Arts of the Americas
THE JARVIS COLLECTION
The articles in this case and the adjacent clothing case [see 50.67.6] are some of the earliest and finest Eastern Plains pieces in existence. They were collected by Dr. Nathan Sturges Jarvis, a military surgeon stationed at Fort Snelling, Minnesota, between 1833 and 1836. Most items were made by the Eastern and Middle Dakota (Sioux) or by the peoples of the Red River region, including the Red River Métis, Anishinabe, Plains Cree, and Salteaux. Some of the objects were purchased by Jarvis, and others may have been given to him in exchange for his medical services.
By the early nineteenth century, the growing numbers of white settlers and military personnel—following decades of fur trading—had depleted much of the game on which the Dakota and Red River peoples depended. Indigenous ingenuity in combining trade materials such as cloth, metal, and glass beads with traditional hides, pipestone, and porcupine and bird quills is evident in these objects.
Buckskin, porcupine quills, tin, deer hair, ribbon, glass beads, commercial cloth
late 18th-early 19th century
This item is not on view
Henry L. Batterman Fund and the Frank Sherman Benson Fund
You may download and use Brooklyn Museum images of this three-dimensional work in accordance with a Creative Commons license
. Fair use, as understood under the United States Copyright Act, may also apply.
Please include caption information from this page and credit the Brooklyn Museum. If you need a high resolution file, please fill out our online application form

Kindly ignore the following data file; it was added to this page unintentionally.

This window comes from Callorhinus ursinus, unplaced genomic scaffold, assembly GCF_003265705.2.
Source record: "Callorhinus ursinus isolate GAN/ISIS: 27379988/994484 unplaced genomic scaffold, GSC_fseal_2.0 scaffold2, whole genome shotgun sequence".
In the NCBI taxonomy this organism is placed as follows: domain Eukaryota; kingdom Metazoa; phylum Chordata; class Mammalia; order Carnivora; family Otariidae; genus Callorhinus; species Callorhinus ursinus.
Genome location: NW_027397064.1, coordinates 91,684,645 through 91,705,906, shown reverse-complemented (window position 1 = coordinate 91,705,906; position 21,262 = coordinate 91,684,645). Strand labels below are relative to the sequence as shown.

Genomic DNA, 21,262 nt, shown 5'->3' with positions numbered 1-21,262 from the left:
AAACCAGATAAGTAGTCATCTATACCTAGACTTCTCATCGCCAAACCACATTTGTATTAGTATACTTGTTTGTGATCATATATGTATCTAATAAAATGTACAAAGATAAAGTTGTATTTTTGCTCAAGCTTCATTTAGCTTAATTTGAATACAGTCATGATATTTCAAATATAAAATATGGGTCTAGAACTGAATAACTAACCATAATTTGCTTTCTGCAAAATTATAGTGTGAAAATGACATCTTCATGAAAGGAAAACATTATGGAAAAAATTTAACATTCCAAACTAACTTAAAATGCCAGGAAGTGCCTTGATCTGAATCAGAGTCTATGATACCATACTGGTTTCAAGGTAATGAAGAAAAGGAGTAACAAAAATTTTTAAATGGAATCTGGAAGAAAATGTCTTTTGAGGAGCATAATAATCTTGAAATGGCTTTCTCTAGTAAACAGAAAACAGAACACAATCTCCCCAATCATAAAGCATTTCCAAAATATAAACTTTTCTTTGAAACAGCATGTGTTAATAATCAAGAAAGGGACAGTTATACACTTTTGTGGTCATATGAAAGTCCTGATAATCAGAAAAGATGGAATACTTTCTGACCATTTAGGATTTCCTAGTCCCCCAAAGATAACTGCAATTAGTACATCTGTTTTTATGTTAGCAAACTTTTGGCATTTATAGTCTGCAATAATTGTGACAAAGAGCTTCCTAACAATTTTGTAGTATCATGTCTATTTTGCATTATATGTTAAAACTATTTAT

For further information about copyright, we recommend resources at the United States Library of Congress
, Cornell University
, Copyright and Cultural Institutions: Guidelines for U.S. Libraries, Archives, and Museums
, and Copyright Watch
For more information about the Museum's rights project, including how rights types are assigned, please see our blog posts on copyright
If you have any information regarding this work and rights to it, please contact email@example.com
Delaware. Black Pouch, late 18th-early 19th century. Buckskin, porcupine quills, tin, deer hair, ribbon, glass beads, commercial cloth, 10 x 8 1/2 in. (25.4 x 21.6 cm). Brooklyn Museum, Henry L. Batterman Fund and the Frank Sherman Benson Fund, 50.67.15. Creative Commons-BY (Photo: Brooklyn Museum, 50.67.15_edited.jpg)
overall, 50.67.15_edited.jpg. Brooklyn Museum photograph
"CUR" at the beginning of an image file name means that the image was created by a curatorial staff member. These study images may be digital point-and-shoot photographs, when we don\'t yet have high-quality studio photography, or they may be scans of older negatives, slides, or photographic prints, providing historical documentation of the object.
Dyed black deerskin pouch decorated with a false flap, a modified "V" shaped line that is elaborated to seem like the opening of the bag. The edge of this "flap" is bordered with braided quill work in stripes of orange and blue, edged at the top and bottom of the border with thin white lines. A thin, undulating white line has been embroidered above this border. From the bottom of the border, enhancing this illusion of a flap, metal cones filled with reddish deer hair are suspended. Similar cones with deer hair are suspended from the bottom of the bag.
The bottom half of the bag is embroidered with quills in a complex of motifs. Three double-curved forms or bifurcating lines are embroidered with thin lines or orange, blue and white. These forms "sprout" from a wider double band of orange and white braided quill work, elaborated with thin outlines in blue and white. The border or groundline for these sprouting forms is surrounded by an irregular, zig-zag outline in white with some blue at bottom. At the base of each of the five resulting points of the zig-zag are five circles, each composed of concentric rings made of quill embroidered lines of white, orange and blue.
The ribbon strap of the pouch is now deteriorated, appearing to be maroon with yellowish stripes.
Not every record you will find here is complete. More information is available for some works than for others, and some entries have been updated more recently. Records are frequently reviewed and revised, and we welcome
any additional information you might have.